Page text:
Retired men in the 21st century are certainly not over the hill. Many of them consider themselves to be just getting to their peak. Some have already raised families and are looking forward to years of comfortable retirement. Others are still enjoying learning new things and gaining new experiences. They are not the type of people who will take old age lying down. Still others might retire and then start their own business the way they’ve always dreamed of.
As with almost all men, it’s not that they don’t like to shop, they just want it to be as easy as possible. In addition, they shop based on present needs, not future ones, so there is some urgency in their habits which smart marketers can make the most of.
The main expenditures are on health-care related items, household maintenance and care, groceries, personal products, men’s clothing, and restaurants. This is a very different profile then most marketers believe as they chase the younger generation and ignore older consumers.
It is also important to note that some might delay retirement a lot longer than the average because they are concerned about being able to afford to retire. They also might not retire because they don’t want to feel old. Men also strongly identify with what they do for a living, so retirement can cause them to lose a sense of who they are. The highest rates of suicide in the US are amongst white men from 65 to 75. Men are 3.5 times more likely to commit suicide than women, and 10 times more likely than retired women of the same age.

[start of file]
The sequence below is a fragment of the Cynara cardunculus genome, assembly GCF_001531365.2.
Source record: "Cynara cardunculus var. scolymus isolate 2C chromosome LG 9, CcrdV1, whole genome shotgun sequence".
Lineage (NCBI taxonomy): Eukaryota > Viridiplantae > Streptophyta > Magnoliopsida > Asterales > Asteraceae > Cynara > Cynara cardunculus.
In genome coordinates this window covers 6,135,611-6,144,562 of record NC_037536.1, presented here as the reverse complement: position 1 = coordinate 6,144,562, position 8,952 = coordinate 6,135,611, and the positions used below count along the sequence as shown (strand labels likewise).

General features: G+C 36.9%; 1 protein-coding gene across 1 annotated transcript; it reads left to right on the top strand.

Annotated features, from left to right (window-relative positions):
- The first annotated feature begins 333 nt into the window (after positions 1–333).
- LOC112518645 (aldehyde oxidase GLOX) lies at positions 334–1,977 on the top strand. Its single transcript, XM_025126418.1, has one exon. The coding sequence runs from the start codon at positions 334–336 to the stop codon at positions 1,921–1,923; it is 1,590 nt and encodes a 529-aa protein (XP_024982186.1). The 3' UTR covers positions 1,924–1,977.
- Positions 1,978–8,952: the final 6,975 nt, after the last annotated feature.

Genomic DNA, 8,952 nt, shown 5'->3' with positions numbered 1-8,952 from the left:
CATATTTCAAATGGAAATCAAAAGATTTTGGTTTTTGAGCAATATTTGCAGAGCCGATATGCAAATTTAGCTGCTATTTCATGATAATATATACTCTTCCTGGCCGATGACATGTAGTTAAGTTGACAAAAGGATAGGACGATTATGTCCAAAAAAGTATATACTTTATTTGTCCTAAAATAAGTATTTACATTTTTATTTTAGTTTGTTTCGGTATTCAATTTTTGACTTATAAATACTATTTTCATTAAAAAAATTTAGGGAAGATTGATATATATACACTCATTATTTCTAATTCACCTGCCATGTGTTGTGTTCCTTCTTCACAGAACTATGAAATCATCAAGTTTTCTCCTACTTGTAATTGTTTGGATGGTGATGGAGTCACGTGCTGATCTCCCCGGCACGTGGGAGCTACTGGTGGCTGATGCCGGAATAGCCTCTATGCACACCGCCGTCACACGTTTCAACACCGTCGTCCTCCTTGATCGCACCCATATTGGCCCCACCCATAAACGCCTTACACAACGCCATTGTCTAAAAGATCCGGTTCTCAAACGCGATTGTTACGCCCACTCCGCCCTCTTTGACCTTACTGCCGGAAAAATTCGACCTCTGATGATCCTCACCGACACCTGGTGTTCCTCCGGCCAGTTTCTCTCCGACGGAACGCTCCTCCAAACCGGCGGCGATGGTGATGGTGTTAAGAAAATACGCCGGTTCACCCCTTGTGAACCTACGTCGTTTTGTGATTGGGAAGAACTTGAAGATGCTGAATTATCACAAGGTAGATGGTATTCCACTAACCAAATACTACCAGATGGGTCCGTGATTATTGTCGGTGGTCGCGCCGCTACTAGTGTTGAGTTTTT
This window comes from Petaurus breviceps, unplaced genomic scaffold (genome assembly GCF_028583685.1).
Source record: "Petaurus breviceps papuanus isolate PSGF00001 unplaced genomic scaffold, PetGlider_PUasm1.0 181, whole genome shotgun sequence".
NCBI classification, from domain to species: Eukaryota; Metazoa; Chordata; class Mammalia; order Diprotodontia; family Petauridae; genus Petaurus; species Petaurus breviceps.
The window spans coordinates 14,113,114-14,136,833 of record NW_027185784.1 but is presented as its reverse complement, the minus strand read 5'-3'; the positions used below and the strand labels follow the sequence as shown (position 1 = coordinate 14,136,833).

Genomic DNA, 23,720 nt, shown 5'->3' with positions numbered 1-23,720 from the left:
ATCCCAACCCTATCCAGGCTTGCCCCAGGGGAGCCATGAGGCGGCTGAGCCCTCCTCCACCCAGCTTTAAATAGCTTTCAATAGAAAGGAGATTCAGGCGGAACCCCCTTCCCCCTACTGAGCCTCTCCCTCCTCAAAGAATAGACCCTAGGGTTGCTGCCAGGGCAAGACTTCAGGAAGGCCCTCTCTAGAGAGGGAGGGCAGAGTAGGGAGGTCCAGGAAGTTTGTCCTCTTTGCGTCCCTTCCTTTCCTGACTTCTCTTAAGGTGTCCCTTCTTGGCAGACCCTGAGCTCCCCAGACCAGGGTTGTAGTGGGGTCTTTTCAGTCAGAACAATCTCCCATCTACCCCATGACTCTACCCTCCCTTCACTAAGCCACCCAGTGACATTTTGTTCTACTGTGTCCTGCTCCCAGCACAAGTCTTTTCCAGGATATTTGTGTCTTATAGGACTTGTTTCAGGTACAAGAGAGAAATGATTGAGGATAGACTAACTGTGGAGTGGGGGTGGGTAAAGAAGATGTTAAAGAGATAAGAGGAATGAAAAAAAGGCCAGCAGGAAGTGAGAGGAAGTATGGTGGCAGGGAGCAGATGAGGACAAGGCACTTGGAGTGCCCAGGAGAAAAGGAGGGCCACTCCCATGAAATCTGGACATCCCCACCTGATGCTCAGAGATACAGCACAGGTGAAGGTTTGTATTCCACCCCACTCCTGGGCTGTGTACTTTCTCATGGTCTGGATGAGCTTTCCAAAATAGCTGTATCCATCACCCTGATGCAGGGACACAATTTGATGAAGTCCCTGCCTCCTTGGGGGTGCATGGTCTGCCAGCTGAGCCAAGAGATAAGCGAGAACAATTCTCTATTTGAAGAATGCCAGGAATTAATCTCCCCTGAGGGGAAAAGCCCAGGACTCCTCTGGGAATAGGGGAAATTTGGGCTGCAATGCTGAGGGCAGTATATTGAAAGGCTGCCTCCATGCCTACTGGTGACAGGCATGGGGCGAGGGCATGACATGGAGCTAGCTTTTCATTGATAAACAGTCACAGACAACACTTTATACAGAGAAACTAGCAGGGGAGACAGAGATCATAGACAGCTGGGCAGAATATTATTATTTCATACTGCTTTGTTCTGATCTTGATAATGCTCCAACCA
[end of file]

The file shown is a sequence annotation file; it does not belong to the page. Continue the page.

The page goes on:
With the average life expectancy of men in the US now around 76, they want a good life for their remaining years, not a struggle. They want to be much more active and healthy in their golden years. The desire to do it all and have it all is still present, though it may be affected by poor health. Single older men tend to do more poorly health-wise than those who have a partner.
Don’t gear your marketing to too young an audience and ignore older people, who will usually have more money to spend and will be willing to spend it on a brand that does not depict them as old, senile, and “past it.” Beware of sticking (insulting) labels on them such as boomers, senior citizens, and so on.
It may not seem worth it to market to retired people because we live in such a youth-based culture. However, with the population living longer than ever before, the percentage of those over 65 will keep on increasing. This means both public service and profit if you offer items that enhance self-esteem and a positive outlook.